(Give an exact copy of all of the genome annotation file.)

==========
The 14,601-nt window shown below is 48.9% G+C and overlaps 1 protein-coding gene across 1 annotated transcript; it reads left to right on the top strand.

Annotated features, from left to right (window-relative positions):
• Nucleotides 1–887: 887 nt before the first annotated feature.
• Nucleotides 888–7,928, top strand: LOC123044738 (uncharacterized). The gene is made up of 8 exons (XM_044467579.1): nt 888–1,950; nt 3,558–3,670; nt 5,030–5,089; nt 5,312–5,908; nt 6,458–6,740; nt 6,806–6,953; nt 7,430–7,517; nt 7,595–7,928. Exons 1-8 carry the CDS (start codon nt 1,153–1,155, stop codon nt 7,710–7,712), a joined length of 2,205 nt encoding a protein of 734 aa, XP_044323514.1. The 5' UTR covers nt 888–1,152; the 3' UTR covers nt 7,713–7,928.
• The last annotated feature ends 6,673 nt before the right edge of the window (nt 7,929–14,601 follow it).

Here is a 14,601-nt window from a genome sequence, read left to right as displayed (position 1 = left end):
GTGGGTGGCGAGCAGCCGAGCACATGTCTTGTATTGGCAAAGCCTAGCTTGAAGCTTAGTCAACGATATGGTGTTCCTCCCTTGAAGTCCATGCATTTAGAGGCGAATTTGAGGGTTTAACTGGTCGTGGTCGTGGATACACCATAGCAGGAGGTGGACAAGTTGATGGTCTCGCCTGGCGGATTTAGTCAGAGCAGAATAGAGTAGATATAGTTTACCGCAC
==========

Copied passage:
The 14,601-nt window shown below is 48.9% G+C and overlaps 1 protein-coding gene across 1 annotated transcript; it reads left to right on the top strand.

Annotated features, from left to right (window-relative positions):
• Nucleotides 1–887: 887 nt before the first annotated feature.
• Nucleotides 888–7,928, top strand: LOC123044738 (uncharacterized). The gene is made up of 8 exons (XM_044467579.1): nt 888–1,950; nt 3,558–3,670; nt 5,030–5,089; nt 5,312–5,908; nt 6,458–6,740; nt 6,806–6,953; nt 7,430–7,517; nt 7,595–7,928. Exons 1-8 carry the CDS (start codon nt 1,153–1,155, stop codon nt 7,710–7,712), a joined length of 2,205 nt encoding a protein of 734 aa, XP_044323514.1. The 5' UTR covers nt 888–1,152; the 3' UTR covers nt 7,713–7,928.
• The last annotated feature ends 6,673 nt before the right edge of the window (nt 7,929–14,601 follow it).

Here is a 14,601-nt window from a genome sequence, read left to right as displayed (position 1 = left end):
GTGGGTGGCGAGCAGCCGAGCACATGTCTTGTATTGGCAAAGCCTAGCTTGAAGCTTAGTCAACGATATGGTGTTCCTCCCTTGAAGTCCATGCATTTAGAGGCGAATTTGAGGGTTTAACTGGTCGTGGTCGTGGATACACCATAGCAGGAGGTGGACAAGTTGATGGTCTCGCCTGGCGGATTTAGTCAGAGCAGAATAGAGTAGATATAGTTTACCGCAC